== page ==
Badminton is a popular and fast-paced sport that requires extreme fitness. Badminton, on the other hand, is a beginner-friendly sport that anyone may learn without concern. In reality, there are numerous health benefits to practicing the sport in addition to the enjoyment. However, if and when you begin playing this lovely sport, you will need to brush up on some fundamental badminton abilities to compete at the highest level in this individually demanding sport. Furthermore, if you decide to become a pro, ignoring the basics will plague you throughout your career. Here are seven basic badminton skills, often known as fundamental badminton skills, that you may master without any instruction.
Fundamental badminton skills
The proper grip for holding the racket is critical for maintaining control over shots while avoiding wrist injuries. With the proper grip, you'll be able to play both backhand and forehand strokes with ease.
A friendly handshake is analogous to holding a racket. Only the thumb will rest nicely on the handle grip's broader surface. The rest of the hand will imitate a handshake. Remember to maintain a polite handshake and avoid a firm grasp. It will limit motion flexibility and, in the long run, may result in a wrist injury.
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Backhand and forehand are two different types of strokes. Grip: Basic badminton skills
The only difference between the two types of strokes is how they are played with fingers.
When playing forehand strokes, move the index finger forward.
When playing backhand strokes, push the thumb forward.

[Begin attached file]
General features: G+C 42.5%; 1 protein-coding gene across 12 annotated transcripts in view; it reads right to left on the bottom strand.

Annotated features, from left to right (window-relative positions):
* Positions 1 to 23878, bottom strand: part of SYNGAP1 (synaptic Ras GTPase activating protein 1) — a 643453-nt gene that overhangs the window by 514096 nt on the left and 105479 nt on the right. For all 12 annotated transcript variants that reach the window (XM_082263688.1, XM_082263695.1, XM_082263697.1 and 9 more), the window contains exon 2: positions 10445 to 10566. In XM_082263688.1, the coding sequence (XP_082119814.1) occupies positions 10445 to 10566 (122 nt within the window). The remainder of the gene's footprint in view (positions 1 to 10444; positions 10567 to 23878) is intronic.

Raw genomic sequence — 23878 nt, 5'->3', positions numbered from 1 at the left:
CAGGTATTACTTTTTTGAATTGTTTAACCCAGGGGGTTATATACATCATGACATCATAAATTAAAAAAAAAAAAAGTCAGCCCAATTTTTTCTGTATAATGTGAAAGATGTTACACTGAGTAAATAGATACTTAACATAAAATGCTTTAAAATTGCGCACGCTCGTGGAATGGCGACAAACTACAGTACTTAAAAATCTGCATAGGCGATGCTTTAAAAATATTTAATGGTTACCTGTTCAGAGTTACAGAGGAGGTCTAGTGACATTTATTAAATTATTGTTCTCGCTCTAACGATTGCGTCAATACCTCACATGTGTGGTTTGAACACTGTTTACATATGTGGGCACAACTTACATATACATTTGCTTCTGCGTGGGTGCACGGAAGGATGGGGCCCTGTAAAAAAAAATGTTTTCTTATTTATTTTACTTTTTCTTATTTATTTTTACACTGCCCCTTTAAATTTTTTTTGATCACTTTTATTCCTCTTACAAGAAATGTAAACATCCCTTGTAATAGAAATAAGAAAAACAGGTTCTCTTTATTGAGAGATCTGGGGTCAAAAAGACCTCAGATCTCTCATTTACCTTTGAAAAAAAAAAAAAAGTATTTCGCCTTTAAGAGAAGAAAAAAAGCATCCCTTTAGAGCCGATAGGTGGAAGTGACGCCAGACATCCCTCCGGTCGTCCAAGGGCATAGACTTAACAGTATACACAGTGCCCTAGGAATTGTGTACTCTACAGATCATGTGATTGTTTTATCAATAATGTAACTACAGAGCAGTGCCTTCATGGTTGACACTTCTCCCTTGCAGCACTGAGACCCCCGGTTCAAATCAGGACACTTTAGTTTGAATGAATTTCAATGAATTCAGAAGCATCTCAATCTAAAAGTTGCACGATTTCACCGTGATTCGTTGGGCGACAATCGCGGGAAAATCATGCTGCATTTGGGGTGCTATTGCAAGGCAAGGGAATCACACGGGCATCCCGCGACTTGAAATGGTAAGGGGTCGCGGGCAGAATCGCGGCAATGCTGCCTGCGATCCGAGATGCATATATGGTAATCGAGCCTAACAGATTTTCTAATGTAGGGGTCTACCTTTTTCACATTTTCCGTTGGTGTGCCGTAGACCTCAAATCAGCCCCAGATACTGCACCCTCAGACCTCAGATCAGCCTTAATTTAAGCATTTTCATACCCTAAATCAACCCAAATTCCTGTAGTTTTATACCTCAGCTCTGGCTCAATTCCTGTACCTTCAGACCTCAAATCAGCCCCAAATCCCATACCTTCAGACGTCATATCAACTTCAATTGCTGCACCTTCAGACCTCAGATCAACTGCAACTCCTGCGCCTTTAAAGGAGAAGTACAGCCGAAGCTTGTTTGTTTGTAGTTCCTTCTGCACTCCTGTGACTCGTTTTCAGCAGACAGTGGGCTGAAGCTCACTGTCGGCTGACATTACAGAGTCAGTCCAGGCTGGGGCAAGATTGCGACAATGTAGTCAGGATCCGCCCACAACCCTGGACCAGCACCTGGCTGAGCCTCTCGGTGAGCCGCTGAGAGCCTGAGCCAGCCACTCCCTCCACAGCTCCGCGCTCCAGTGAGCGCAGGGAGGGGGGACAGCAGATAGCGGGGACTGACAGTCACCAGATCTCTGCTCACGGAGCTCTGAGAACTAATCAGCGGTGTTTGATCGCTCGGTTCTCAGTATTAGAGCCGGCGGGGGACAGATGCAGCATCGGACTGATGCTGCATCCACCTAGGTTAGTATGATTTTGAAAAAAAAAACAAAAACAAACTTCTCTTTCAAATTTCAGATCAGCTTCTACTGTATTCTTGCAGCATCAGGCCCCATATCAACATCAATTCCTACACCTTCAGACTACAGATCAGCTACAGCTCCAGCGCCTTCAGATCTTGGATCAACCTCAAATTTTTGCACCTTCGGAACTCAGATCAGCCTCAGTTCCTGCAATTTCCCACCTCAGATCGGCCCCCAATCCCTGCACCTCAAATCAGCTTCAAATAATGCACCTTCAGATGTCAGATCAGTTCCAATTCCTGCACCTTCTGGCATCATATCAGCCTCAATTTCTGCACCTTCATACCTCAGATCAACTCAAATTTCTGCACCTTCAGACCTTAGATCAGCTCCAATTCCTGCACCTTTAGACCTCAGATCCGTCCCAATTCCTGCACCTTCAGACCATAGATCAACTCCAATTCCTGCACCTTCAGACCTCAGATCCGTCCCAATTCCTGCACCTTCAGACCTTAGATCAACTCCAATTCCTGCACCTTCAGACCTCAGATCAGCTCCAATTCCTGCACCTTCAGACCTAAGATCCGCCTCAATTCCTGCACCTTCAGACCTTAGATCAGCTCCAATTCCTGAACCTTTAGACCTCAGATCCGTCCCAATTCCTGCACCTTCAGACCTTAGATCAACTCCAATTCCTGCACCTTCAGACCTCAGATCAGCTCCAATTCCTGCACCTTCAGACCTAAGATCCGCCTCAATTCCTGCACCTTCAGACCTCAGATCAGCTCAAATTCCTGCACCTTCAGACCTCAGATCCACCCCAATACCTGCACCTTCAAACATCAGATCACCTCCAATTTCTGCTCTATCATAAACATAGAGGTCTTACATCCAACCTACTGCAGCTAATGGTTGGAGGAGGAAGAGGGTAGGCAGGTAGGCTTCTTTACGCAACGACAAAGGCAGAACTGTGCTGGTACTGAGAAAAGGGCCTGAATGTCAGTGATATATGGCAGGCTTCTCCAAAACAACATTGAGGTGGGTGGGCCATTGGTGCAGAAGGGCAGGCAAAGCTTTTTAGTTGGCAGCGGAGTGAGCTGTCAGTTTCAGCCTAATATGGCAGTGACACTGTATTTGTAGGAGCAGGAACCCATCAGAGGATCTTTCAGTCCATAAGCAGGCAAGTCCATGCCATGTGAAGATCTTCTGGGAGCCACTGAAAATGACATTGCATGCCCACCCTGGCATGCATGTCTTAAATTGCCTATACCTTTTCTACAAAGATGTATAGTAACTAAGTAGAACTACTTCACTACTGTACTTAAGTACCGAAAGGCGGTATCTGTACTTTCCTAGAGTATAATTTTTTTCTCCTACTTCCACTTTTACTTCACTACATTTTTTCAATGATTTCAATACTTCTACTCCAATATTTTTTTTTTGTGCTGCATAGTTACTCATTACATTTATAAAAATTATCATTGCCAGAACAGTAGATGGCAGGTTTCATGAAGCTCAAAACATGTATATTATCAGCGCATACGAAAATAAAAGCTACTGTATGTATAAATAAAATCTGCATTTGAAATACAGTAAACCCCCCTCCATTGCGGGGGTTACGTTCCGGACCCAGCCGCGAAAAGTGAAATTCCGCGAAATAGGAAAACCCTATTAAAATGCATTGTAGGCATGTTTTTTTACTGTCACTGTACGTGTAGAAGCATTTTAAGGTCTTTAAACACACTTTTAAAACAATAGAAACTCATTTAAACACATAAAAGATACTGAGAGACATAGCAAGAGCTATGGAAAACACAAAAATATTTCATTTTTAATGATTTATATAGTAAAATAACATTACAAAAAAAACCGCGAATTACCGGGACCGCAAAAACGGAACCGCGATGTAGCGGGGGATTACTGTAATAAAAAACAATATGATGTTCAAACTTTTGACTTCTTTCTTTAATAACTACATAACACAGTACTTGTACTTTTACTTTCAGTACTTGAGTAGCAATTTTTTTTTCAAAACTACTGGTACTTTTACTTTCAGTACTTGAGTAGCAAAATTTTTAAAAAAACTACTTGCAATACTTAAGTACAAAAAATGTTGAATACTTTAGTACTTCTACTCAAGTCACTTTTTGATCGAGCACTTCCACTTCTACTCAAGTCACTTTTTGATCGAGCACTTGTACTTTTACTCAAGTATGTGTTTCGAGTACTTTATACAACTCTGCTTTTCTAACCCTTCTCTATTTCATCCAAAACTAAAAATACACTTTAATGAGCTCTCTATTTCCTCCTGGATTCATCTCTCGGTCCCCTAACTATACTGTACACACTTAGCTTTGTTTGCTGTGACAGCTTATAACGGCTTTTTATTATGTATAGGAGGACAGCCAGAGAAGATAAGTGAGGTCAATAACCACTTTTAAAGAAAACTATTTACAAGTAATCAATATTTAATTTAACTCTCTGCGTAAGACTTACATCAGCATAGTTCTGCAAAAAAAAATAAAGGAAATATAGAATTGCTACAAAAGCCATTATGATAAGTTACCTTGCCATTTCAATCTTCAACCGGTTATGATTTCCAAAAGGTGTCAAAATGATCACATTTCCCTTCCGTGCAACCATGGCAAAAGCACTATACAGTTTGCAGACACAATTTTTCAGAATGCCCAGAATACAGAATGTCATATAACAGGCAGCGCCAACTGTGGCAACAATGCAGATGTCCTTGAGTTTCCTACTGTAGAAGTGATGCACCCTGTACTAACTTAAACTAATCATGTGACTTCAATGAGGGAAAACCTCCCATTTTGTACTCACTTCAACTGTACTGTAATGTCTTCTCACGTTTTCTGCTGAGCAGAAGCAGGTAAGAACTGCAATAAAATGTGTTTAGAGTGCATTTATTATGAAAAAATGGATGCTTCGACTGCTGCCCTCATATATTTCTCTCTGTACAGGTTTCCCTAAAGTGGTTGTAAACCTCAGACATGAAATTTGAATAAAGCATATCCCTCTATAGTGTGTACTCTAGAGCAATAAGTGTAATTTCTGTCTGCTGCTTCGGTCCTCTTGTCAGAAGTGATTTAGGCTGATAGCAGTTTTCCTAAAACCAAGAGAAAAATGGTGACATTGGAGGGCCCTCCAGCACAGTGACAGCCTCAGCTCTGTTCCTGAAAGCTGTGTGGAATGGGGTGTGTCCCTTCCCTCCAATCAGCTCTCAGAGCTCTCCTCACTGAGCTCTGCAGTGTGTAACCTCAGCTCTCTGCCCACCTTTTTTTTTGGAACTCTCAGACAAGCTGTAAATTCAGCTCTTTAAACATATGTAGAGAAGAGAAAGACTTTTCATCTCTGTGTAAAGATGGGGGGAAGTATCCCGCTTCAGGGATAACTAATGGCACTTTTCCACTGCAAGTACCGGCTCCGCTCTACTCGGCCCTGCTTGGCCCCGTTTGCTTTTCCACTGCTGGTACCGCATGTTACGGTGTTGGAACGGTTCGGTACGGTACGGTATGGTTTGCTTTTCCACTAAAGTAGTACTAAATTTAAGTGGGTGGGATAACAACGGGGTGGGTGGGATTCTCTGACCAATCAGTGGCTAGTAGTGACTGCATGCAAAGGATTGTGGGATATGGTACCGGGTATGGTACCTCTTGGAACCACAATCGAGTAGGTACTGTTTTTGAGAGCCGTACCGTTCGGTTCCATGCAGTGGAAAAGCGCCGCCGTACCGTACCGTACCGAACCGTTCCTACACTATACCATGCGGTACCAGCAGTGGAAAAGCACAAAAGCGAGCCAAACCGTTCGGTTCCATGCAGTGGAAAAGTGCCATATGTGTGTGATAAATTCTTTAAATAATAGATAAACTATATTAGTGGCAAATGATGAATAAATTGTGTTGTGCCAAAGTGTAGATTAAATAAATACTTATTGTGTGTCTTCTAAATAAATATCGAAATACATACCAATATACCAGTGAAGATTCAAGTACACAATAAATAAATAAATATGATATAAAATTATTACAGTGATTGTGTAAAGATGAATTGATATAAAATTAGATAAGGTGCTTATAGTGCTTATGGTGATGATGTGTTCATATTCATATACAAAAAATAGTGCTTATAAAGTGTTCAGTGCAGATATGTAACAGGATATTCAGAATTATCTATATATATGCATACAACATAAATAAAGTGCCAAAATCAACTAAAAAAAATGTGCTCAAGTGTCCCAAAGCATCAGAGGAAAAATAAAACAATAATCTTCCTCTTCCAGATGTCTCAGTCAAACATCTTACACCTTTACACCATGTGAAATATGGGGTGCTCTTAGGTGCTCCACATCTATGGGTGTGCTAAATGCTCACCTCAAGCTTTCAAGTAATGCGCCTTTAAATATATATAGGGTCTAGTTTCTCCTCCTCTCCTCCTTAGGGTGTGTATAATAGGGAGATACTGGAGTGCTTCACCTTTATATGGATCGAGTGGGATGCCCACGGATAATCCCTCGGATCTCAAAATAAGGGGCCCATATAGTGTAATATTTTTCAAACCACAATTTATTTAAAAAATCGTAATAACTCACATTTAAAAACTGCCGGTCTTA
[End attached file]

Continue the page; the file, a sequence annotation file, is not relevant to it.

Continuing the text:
The stance refers to how you stand while playing badminton, both during rallies and before serving. Because of the ease with which you can move with a certain and proper posture, you will notice a significant difference in your outcomes. There are three different sorts of stances:
It is used to prepare for an overhead forehand stroke. Turn your torso to the sidelines and stand with your racket leg behind you and both legs shoulder-width apart to take the attacking stance. Raise both racket and non-racket arms to provide the force needed to assault the shuttle as it descends.
You must be prepared with the defensive stance to counter an opponent's smash. Place your racket in front of you at waist height, slightly pointing forward, with your back to the net. Thus, you can maintain your non-racket arm as comfortably as possible while improving your balance.
This position is used to anticipate the opponent's return following a net shot. To play this shot:
Step forward with your racket foot while maintaining your non-racket foot at the rear.
Raise the non-racket arm while placing the racket in front of the torso, slightly above waist height.
Pounce forward by shifting your body weight forward slightly.
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